Is 45 the new 15?

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Is 45 the new 15?

 

Is 45 the new 15? I only ask because I honestly haven’t felt so ‘in between’ since I was a teenager.

To start with, there’s all that moody existential questioning: What am I going to do with the rest of my life? Can I make a difference? What is it all about? Does anyone even care?

Then there’s the image crisis as my grown-up body, which I’d become quite accustomed to, begins to make dramatic changes: wider waistline, grey hairs, surprise hair, wrinkles, spots, for crying out loud, sag and general loosening.

Suddenly I’m noticing handsome young men again as I lift my head above the parapet of family chaos, school run, career struggles and realise whoa, there’s all this life going on out here. What have I missed?

I genuinely do not feel old, but clearly I’m not young because one of my children is choosing his university course and cars I remember well are on display at the Transport Museum.

The causes of mid-life gloom, doom and depression are obvious.

When you’re young, you can’t wait for the future and the thrilling milestones ahead: first day at school, first day at college, first job, first car, first love, first baby and then baby’s first steps, first words, first day at school…

As you grow older, the future is a picture of complete dread and the milestones ahead become terrifying: first child to leave home, last child to leave home, first parent to die, first partner to die… help!! I’m even looking at our sweet little dog and thinking: ‘he’s NINE now… that’s 63 in dog years.’

And not least, me…  growing older, less attractive, less vital and zesty.

But I’m determined to treat 45 as a wake up call.

It’s time to react, cheer up, move up a gear and start to tick off the remaining ambitions and add in some new ones.

Because it is NOT too late (well, maybe to get into Oxford, win Wimbledon, Olympic gold etc. but hey, just saddle your children with those unfulfilled ambitions.)

Here’s what I’ve found helps to keep the mid-life blues at bay.

  • Value your friends and family, your tried and trusted loved ones, but for goodness sake meet some new people too.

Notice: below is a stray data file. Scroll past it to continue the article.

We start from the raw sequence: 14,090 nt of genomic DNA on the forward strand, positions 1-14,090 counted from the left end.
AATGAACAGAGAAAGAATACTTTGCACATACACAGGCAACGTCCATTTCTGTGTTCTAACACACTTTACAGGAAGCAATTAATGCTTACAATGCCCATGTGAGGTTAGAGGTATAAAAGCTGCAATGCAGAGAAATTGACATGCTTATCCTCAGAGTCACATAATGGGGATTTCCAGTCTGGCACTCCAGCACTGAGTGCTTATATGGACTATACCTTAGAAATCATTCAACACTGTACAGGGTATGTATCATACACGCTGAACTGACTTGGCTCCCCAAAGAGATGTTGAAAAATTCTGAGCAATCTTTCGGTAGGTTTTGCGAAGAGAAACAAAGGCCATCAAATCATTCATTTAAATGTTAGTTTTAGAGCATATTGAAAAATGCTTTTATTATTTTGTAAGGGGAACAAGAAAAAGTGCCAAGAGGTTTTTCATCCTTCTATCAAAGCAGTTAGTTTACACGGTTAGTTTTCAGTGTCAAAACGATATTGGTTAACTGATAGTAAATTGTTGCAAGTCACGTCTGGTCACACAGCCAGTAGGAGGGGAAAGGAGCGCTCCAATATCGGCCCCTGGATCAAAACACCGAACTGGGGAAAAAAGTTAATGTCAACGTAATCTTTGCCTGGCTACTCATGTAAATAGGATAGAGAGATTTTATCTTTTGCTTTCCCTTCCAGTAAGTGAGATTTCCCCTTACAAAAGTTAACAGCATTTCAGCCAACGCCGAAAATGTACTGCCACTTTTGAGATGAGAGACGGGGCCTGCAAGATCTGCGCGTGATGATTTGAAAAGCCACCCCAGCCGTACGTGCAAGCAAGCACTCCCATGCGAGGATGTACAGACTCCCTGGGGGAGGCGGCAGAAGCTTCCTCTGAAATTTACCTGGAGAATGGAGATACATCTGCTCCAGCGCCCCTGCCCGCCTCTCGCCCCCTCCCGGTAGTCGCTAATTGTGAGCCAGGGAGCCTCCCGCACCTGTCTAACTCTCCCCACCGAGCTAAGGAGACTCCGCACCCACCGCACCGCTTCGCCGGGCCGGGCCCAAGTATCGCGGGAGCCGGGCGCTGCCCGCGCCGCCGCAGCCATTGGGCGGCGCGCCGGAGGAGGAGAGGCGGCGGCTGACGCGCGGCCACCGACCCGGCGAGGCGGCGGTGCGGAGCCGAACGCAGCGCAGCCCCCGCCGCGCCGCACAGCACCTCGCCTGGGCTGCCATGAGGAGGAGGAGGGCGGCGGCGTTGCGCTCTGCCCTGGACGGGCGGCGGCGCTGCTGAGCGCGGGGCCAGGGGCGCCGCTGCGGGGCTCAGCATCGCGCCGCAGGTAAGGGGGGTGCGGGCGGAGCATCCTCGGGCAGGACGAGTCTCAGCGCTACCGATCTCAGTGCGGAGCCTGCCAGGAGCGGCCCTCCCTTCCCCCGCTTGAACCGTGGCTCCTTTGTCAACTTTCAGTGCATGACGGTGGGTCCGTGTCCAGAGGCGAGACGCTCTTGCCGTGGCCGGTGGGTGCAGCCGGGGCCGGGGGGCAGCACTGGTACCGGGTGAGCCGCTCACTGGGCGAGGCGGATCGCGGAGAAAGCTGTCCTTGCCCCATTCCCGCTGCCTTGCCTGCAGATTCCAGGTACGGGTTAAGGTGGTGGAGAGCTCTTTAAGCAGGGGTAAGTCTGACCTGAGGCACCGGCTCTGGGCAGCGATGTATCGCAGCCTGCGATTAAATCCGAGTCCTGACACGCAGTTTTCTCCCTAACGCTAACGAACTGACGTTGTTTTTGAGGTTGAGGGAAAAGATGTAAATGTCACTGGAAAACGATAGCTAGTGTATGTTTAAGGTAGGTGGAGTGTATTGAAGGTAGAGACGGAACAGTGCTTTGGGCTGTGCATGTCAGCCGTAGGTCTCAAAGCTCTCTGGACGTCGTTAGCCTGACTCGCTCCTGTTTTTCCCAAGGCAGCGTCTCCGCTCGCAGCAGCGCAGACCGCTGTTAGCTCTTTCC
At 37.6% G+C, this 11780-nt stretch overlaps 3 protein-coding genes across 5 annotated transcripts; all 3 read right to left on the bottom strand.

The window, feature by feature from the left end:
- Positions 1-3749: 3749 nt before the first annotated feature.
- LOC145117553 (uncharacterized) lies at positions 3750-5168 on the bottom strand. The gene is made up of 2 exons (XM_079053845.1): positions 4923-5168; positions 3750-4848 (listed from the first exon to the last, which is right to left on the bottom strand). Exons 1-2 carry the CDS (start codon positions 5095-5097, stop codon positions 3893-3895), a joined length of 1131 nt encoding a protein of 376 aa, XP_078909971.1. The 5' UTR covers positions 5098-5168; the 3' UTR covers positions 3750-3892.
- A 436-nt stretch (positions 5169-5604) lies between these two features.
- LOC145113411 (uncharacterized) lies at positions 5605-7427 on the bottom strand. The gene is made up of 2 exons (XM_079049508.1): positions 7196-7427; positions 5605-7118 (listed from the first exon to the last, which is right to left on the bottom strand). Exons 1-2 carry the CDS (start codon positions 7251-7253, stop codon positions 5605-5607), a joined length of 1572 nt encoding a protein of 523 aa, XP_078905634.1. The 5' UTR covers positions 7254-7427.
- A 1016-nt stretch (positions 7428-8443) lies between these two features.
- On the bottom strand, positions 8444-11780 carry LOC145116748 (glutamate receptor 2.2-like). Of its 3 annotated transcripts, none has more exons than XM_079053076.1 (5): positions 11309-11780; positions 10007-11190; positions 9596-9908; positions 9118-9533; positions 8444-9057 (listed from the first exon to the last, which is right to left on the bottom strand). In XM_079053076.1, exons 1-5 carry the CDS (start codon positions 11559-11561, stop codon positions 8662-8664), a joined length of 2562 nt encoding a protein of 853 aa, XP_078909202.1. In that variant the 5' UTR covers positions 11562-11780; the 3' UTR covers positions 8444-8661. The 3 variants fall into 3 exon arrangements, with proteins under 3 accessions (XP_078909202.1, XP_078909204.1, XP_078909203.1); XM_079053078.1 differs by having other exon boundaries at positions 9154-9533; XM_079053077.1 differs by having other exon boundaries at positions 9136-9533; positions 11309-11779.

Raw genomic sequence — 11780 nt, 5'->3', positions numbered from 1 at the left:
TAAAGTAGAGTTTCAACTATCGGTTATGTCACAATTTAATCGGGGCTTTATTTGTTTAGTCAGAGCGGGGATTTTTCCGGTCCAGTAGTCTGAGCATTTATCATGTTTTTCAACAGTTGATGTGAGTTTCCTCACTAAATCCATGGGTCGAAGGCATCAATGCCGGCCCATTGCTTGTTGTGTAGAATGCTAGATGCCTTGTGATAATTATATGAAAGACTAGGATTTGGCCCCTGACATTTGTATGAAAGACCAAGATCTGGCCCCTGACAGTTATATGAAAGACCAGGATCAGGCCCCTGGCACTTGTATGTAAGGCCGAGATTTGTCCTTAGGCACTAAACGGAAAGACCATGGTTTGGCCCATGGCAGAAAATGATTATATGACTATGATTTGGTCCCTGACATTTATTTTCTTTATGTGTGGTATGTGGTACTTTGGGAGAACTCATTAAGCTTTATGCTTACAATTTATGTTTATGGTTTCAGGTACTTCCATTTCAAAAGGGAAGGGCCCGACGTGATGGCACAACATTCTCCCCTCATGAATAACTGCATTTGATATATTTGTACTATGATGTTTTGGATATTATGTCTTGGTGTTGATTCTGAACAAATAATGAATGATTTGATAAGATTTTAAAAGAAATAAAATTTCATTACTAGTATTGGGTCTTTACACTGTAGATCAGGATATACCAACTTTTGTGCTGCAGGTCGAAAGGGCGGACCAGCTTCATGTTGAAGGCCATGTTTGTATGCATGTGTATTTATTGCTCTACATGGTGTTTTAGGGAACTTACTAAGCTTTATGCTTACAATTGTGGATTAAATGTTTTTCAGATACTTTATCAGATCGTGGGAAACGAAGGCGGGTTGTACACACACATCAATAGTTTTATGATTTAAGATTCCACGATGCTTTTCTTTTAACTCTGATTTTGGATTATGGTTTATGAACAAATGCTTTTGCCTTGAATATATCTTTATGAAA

• Find other children you can be a real help to, now that yours don’t need you so much. Babysit, giggle, have fun with these little people. Do not gaze into play parks from the side lines regretting the time that has gone, I’m warning you.
  • Upgrade your wardrobe. Really. Mid-life requires better clothes, better shoes and some fashion savvy. You can’t just hang around in the worn out stuff that suited you five, even 10 years ago. Get yourself to All Saints or Jaegar or Harvey Nicks or maybe even Topshop. At least have a current haircut and a brand new scarf.
  • Find interesting work to enjoy. I know it’s not easy, I know no one’s handing round fabulous jobs like cupcakes at a party. But think hard about what you’d love to do, then knock on doors, take a course… whatever it takes.
  • Remain positive and optimistic: read encouraging, feel-good books, watch hilarious films; be with people who make you laugh out loud.
  • Join a cause, commit to a charity and do good deeds.
  • Keep making small changes, then maybe the big ones won’t be so scary.
  • Find an exercise or a sport and do it often. It will hugely boost your mood and your droopy bits.
  • Pluck the unruly eyebrows, care for your hands and your gnarly old feet.
  • A smile is as good as a facelift.
  • Glittery earrings are even better than a facelift.
  • Face down your worst fears. If you’re terrified to fly, book a flight or one of those fear of flying courses. If you’ve never learned to swim, find an instructor. Nothing makes you stronger than slaying your dragons.
  • Make peace with the past wounds, tragedies and disappointments. Lay them properly to rest. One door closing means another will open, if you let it.
  • Be inspired by the people who have had much worse to deal with and went onto thrive and lead amazing lives.
  • De-clutter. Keep your best souvenirs and let go of the rest. Let some space, light and calm into your life.
  • Be creative: in the wardrobe, kitchen, bedroom… write, paint, splodge, bake, sew, sing… whatever. You are allowed to express yourself.
  • Throw out the old love letters, bad memories, sad photos and those boxes in the attic. Make room for new people, experiences and the growing lessons ahead.
  • Get out after dark: tango class, the theatre, tea-drinking in an all night café. Plan some fun or have an adventure.
  • Dancing is good.
  • Don’t let your sparkle fade years before it should.

Life will bring sadness, I’m not denying that, but then along comes a burst of wonderful joy. Sometimes it will be both at exactly the same time.

The day your child goes off to uni must be like that: an emotional cocktail of fiercely proud and heartbroken.

But if you can’t feel deeply sad, you will never feel blissfully happy. Remind yourself that ‘this too will pass’ – both the good and the bad. The relentless current of life sweeps us all onwards. Best to accept the flow of change.

We all get the mid-life blues, wondering where the grass might be greener and the cure is to count your blessings. It’s a privilege to be here, so no moaning, regretting or wishing your precious time away.

My aim is to grow older, yes, but also wiser, happier and hey, maybe even a little wilder too.

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